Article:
Not seeing your application it is hard to ascertain if the above is the best technique to apply, but this may be a good starting point for experimentation.

Remaining unknowns:

Does (would) each "Session" use all the threads?
e.g. parallel sections with small number of sections.

Are any of the calls nested in DLLor any of the calls to the DLLfrom nested region?
Note creating sessions for each nest level may be appropriate or may not. Some examination and experimentation may be warranted.

You may need to expand on EnteringSession/ExitingSession to take an argument containing a load or weight value for the session. The calling weight is added to the number of sessions and the portion of the weight to the new session count is used to prorate the reapportionment of the number of threads to use.

This should get you on track to optimizing your application.

Jim Dempsey

www.quickthreadprogramming.com

Jim,

Thank you for the proposal, it may be quite useful!

At the moment adding

kmp_set_defaults( "KMP_BLOCKTIME=200" );

In the DllMain restored previous performance...

...But also restored stability issue that I mentioned in my first posts. I believe it is connected with additional thread pool created by OpenMP when the next parallel construct is called too quickly from a different thread.

I will try proposed approach and also will try to redesign GUI part in order to have just one "Computing" thread receiving different work Tasks. It will require some time to implement, of course, since the project is quite compicated.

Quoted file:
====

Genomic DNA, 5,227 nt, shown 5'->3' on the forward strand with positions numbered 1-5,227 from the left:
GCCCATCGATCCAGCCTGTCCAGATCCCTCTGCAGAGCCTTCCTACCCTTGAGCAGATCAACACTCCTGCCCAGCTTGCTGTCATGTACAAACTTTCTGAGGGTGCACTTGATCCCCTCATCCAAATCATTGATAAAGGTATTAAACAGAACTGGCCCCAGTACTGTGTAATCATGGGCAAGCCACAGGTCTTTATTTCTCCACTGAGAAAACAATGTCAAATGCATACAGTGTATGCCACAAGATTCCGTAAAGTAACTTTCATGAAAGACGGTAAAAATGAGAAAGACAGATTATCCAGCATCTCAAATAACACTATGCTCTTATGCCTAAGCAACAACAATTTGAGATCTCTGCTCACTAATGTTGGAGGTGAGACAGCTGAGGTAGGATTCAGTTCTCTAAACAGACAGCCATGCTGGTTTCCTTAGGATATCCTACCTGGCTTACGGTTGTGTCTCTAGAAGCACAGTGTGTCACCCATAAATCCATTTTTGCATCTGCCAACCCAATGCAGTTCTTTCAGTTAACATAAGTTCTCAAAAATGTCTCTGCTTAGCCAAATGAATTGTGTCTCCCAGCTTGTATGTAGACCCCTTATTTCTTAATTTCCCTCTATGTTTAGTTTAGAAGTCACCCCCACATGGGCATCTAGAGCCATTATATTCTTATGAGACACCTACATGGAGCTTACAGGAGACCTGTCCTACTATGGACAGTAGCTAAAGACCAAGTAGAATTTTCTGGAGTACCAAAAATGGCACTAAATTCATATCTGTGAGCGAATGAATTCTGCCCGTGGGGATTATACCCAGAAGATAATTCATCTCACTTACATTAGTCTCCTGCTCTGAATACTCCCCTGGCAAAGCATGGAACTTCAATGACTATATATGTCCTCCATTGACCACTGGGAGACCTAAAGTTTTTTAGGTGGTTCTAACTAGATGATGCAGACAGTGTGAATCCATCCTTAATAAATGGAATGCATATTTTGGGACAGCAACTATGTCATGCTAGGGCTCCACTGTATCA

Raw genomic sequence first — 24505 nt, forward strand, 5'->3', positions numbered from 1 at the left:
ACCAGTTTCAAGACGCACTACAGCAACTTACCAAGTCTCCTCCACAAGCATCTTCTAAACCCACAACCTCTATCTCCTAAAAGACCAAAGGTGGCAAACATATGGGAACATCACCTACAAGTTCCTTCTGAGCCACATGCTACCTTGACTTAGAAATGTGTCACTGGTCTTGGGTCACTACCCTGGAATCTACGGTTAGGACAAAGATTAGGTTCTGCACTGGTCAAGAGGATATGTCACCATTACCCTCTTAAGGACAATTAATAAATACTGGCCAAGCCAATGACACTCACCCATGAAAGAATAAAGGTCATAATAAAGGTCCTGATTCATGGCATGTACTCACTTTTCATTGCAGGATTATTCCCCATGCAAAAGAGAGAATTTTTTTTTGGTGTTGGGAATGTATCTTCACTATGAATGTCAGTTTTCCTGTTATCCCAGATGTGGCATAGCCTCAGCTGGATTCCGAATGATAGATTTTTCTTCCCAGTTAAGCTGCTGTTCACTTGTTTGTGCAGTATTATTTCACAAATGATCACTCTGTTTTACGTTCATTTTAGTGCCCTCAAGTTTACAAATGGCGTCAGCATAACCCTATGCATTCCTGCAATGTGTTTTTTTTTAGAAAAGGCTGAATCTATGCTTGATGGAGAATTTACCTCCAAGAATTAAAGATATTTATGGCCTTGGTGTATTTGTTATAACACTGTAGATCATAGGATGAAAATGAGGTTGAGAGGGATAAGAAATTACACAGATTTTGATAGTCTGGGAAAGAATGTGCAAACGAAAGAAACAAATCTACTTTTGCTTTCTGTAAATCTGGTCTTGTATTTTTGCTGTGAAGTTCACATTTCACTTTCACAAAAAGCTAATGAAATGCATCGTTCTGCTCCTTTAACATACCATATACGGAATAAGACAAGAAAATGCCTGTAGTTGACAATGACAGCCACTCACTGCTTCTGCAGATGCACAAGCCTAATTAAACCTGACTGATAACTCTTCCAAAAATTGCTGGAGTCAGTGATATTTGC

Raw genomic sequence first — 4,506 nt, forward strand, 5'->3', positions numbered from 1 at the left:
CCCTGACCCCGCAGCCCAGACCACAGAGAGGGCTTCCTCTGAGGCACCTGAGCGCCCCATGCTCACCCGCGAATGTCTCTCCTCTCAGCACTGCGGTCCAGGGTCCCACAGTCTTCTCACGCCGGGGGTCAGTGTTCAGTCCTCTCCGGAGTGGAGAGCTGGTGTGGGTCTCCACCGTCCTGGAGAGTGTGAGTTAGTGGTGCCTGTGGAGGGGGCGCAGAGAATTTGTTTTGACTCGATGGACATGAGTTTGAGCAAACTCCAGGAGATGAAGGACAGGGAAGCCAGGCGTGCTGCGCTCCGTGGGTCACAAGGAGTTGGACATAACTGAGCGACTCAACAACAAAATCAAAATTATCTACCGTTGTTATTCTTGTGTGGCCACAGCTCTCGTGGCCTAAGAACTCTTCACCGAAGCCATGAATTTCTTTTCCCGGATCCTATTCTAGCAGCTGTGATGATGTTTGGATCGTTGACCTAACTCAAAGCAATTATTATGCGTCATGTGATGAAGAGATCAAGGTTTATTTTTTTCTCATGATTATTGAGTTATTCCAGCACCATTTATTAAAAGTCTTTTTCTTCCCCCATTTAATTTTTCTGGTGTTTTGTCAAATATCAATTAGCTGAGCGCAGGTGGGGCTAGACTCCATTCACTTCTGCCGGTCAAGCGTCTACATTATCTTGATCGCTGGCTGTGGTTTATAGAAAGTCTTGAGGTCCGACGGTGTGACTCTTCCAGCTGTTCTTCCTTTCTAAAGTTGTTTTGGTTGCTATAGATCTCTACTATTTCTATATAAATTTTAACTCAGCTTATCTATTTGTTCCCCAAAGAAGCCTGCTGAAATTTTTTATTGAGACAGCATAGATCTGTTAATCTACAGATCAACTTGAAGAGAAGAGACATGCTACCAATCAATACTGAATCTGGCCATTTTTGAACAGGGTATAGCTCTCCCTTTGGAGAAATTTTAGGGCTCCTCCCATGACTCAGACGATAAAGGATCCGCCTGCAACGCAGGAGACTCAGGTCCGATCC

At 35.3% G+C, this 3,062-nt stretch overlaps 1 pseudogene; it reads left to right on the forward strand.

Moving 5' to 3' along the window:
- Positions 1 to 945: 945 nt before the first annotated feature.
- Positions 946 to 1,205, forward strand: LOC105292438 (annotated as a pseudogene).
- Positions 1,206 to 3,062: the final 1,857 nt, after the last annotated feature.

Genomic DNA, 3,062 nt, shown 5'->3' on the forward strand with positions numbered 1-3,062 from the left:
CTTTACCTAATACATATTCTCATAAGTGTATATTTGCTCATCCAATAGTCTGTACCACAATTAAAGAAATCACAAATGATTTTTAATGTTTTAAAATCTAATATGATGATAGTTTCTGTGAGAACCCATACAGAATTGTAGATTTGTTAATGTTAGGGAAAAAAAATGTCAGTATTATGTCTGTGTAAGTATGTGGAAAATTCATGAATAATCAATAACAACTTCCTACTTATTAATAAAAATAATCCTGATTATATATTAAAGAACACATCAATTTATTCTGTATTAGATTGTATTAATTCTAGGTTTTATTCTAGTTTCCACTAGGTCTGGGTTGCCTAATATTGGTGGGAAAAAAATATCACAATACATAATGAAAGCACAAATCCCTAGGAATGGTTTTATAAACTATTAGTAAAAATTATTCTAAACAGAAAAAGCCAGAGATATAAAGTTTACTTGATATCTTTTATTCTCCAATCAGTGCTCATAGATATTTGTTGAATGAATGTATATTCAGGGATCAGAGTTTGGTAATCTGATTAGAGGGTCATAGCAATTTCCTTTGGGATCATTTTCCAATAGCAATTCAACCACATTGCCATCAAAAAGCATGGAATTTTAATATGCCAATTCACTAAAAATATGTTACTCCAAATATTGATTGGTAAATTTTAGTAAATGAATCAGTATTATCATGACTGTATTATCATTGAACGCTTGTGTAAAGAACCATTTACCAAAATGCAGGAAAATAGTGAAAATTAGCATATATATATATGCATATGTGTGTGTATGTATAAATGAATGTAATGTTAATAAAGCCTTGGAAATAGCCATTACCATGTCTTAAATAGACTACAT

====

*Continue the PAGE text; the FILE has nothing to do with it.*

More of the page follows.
Thank you again,
Michael

Hi Sergey,

Thank you for the proposal. In fact any logging of this kind is critical for my application since it affects timings a bit. The problem often disappears when I introduce even a tiny delay before starting another non-OpenMP parent thread.

I performed similar tests using not log files, but kind of messaging system based on shared memory. These tests + Amplifier XP helped to reveal situatins when an additional (not necessary) thread pool is created by OpenMP system, now I am trying to find a way to avoid this.

And of course I have a set of test cases, but they are also binded to the main GUI application, since any test requires rather complicated preconfigured data structures that should be loaded from custom databases. There is an obvious disadvantage, I cannot submit such test cases for independent analysis, I can use them only internally.

Best regards,
Michael

Hi Michael,

I just want to clarify a little bit the way OpenMP runtime works with threads. When one master thread creates worker threads for the parallel region, these threads cannot be re-used in another master thread while the first master thread is alive. This happens because the OpenMP runtime keeps these threads for re-use by the first master thread as the OpenMP specification requires (indirectly), the runtime cannot know that you are not going to launch next parallel region from the same master thread. When the first master thread dies, its worker threadsmay be re-used in parallel region of another master thread, and youpossibly observed this situation in case Sleep(200) usage.